Max Planck — the Nobel Prize–winning physicist who pioneered quantum theory — once said the following about scientific progress:
A new scientific truth does not triumph by convincing its opponents and making them see the light, but rather because its opponents eventually die, and a new generation grows up that is familiar with it.
Shorter: Science is not immune to interpersonal bullshit. Scientists can be stubborn. They can use their gravitas to steamroll new ideas. Which means those new ideas often only prevail when older scientists die.
Recently, researchers at the National Bureau of Economic Research (NBER) released a working paper — titled, “Does Science Advance One Funeral at a Time?” — that puts Planck’s principle to the test.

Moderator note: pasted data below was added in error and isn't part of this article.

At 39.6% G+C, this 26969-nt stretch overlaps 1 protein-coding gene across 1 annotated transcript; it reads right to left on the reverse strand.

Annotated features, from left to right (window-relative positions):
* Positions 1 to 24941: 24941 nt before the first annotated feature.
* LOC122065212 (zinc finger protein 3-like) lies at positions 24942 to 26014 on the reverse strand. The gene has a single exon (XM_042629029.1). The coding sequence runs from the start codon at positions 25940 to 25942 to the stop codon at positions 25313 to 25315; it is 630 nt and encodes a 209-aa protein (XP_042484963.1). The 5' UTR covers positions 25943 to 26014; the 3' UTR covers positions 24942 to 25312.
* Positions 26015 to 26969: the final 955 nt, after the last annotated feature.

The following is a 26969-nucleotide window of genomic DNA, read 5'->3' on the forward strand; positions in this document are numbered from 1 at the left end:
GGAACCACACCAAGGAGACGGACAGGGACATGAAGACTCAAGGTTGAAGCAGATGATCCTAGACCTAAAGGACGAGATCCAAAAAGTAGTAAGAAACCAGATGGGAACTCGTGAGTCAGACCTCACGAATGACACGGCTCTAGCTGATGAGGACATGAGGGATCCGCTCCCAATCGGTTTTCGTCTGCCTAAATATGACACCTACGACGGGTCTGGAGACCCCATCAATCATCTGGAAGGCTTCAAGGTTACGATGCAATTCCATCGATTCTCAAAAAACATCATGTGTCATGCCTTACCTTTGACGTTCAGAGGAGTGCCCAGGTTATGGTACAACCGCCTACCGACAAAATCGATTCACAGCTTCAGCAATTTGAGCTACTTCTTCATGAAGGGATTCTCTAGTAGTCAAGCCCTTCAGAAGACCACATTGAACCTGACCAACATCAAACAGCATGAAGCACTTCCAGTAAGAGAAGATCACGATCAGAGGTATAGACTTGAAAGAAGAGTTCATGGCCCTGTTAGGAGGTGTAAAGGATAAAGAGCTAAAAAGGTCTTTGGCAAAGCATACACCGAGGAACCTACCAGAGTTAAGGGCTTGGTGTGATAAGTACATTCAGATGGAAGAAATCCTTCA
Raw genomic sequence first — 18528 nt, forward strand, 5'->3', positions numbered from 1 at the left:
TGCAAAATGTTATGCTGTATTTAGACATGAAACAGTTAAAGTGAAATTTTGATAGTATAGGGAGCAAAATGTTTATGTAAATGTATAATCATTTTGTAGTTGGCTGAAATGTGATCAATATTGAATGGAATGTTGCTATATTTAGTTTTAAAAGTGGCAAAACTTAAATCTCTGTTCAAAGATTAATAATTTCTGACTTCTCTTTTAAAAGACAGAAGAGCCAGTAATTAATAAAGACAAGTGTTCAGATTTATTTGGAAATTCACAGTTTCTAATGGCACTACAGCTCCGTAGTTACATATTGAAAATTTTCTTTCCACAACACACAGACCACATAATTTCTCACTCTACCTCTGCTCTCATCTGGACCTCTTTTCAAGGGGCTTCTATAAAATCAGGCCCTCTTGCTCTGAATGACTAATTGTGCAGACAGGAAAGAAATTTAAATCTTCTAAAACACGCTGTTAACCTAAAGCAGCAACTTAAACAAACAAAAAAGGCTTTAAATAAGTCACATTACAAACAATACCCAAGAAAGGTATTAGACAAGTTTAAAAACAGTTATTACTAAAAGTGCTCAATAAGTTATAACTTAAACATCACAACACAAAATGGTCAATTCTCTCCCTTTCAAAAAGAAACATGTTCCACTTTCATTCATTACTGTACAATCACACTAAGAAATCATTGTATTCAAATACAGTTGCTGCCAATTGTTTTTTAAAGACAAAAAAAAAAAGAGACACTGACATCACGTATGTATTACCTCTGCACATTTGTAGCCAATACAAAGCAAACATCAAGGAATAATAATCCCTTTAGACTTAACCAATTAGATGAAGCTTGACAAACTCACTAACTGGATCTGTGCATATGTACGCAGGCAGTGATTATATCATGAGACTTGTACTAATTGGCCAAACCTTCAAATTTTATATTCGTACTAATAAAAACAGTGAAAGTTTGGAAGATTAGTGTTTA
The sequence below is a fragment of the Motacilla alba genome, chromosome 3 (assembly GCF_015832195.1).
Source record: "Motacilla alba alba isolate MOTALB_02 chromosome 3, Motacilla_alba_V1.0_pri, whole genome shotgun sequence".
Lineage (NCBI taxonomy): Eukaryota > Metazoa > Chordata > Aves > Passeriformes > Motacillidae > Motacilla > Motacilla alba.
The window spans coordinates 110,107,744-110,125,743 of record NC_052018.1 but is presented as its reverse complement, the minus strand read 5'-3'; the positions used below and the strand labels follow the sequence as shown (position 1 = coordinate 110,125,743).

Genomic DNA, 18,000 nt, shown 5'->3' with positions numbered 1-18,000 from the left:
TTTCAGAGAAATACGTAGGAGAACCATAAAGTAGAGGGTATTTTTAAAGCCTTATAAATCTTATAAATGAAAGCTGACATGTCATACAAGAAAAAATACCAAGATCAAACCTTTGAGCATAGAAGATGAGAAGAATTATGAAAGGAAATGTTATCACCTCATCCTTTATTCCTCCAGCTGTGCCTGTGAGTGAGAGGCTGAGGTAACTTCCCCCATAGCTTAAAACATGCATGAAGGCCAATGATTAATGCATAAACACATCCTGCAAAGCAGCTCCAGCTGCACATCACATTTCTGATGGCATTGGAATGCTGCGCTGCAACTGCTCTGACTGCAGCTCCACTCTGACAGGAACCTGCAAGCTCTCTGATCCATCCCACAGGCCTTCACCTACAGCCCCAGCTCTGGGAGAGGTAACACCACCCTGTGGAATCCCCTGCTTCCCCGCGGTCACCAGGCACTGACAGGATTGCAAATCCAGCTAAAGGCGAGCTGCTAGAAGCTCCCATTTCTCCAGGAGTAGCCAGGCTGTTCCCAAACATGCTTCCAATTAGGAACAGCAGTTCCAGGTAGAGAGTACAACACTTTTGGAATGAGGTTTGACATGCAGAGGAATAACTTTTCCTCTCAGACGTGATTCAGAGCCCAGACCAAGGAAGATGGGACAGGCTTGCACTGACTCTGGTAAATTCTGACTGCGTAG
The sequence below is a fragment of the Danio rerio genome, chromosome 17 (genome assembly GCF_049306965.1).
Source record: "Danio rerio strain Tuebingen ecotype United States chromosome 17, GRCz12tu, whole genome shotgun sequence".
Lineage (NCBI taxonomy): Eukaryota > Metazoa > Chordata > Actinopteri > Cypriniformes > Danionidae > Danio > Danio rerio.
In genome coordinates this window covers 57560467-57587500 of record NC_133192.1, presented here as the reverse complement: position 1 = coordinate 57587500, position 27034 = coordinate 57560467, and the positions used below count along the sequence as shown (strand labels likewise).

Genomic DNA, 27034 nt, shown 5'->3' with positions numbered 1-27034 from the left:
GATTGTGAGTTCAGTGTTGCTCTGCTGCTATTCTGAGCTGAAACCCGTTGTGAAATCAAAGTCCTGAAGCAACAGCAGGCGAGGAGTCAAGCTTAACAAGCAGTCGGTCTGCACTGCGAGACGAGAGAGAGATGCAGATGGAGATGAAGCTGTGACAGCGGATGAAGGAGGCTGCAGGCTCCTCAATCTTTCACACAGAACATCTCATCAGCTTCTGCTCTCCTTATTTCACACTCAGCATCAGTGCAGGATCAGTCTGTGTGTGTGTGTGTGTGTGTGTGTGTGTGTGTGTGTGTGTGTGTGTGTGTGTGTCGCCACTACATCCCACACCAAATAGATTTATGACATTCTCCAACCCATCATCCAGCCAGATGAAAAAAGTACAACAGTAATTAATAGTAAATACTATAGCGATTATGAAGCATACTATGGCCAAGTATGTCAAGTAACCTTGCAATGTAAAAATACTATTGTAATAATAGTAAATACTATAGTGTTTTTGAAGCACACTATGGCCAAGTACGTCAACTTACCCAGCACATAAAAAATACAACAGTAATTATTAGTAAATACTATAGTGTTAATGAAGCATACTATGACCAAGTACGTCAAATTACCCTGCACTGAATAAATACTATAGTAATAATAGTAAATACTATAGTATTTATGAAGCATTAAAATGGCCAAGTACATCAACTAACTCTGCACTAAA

Sifting through citations in the PubMed database, they found evidence that when a prominent researcher suddenly dies in an academic subfield, a period of new ideas and innovation follow. (1)
Scientists as all people are… humans.
And humans are weak.
Weak people led by stronger ones.
Do not misunderstand scientists for great people. They are just sheep.
Watch out for the sheep dog instead…